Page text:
US extends Huawei ban, PM Johnson writes to EU to remove Irish backstop
Against the dollar, Thai baht on the previous trading day, on a sideways trend, closed at 30.86.
The US extended the ban on Huawei for 90 days to smoothen US tech businesses’ transitioning away from doing transactions with the Chinese tech giant. This certainly boosted stocks to rebound. However, the US also added 46 more subsidiaries and affiliates of Huawei to the national security’s blacklist, raising the total on the list to more than 100.
Amid President Trump requesting a 100-bps cut from the Fed for better US economy and stimulating the global economy, Fed Chairman Powell will have a chance to communicate with markets on Friday at the Jackson Hole symposium after stating on 31 July that reducing rates was policy adjustment without necessary sequential rate cuts. Meantime, Boston Fed President Rosengren, although realizing global slowdown, demanded more evidence to back rate cuts, while mentioning that unnecessary cuts come with costs, especially financial instability.
China’s PBoC would establish a new loan prime rate (LPR) to be less controlled but more connected with market mechanism. The rate, currently at 4.31%, is expected to be lower to 4.24% to stimulate the slowing economy.
PM Johnson wrote to EU to remove the Irish backstop but proposed alternative arrangements to ensure no hard Irish border. This is because if the Irish backstop takes effect, the UK will need to obey some EU rules. Nonetheless, previously, the EU insisted not to renegotiate a new Brexit deal with the UK.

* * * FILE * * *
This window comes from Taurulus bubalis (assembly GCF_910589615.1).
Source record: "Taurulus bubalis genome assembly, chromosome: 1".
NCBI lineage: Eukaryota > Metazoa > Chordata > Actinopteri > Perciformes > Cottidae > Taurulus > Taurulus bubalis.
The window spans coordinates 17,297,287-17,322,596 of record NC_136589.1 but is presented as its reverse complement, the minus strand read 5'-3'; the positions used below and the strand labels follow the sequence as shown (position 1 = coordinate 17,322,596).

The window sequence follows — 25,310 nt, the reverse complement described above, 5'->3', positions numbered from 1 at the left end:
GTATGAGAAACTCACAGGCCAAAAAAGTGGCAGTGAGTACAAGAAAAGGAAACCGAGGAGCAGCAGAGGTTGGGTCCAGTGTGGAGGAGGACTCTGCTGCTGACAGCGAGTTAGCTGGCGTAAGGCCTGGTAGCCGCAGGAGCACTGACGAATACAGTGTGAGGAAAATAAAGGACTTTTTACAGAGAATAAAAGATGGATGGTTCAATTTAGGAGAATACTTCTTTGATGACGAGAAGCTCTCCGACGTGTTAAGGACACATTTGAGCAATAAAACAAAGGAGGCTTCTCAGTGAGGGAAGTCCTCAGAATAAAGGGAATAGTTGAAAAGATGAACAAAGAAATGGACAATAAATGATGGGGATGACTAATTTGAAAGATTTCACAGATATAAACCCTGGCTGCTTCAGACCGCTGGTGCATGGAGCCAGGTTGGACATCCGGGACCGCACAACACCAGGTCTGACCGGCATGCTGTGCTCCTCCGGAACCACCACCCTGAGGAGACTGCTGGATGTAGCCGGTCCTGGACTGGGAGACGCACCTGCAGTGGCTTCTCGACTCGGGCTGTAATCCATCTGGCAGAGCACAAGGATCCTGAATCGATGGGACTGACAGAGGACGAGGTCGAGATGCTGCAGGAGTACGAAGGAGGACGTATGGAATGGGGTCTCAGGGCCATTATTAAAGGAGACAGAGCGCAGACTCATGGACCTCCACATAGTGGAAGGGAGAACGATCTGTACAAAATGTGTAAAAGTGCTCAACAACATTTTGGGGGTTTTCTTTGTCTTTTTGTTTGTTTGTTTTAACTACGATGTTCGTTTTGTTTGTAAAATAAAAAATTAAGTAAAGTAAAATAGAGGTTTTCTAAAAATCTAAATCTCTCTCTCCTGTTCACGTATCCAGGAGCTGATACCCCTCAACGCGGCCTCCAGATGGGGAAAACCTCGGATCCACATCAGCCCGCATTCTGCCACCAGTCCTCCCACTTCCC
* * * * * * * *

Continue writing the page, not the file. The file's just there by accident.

Euro area’s inflation sill remained subdued. The bloc’s headline inflation in July was 1% yoy, lowest since late 2016, while the core inflation was 0.9% yoy.
Japan’s exports kept worsening. The exports growth, -1.6% in July, stayed below zero for eight months consecutively. Meanwhile, its trade balance became negative in July, JPY -249.6 billion.
Moving around 30.81-30.87 this morning, USDTHB could be between 30.79-30.89 today.
US treasury yields keep bouncing on lessening recession fears
Thai benchmark government bond yield (LB28DA, 9.3 years) on the previous trading day was 1.49%, +5.25 bps. Meantime, the latest closed Thai and US 10-year bond yields were 1.52%, +3.21 bps, and 1.60%, +5 bps, respectively.
Since recession fears eased on Huawei’s ban extension and possible economic stimulation from Germany and China, US treasury yields and other countries’ government bond yields kept ticking higher.
On yield spreads between long- and short-dated bonds, US 10-year-3-month spread inversion has been existing for 67 days in 2019. 10-year: 1.60% v 3-month: 1.94%, spread: -34 bps; while, US 10-year-2-year treasury spread: +7 bps. Thai 10-year-2-year government yield spread was 7.98 bps.
Thai benchmark government bond yield (LB28DA, 9.3 years) could be between 1.48-1.52% today.
Sources: Bangkokbiznews, BBC, Bloomberg, CNBC, CNN, Financial Times, ING, Investing.com, Reuters, South China Morning Post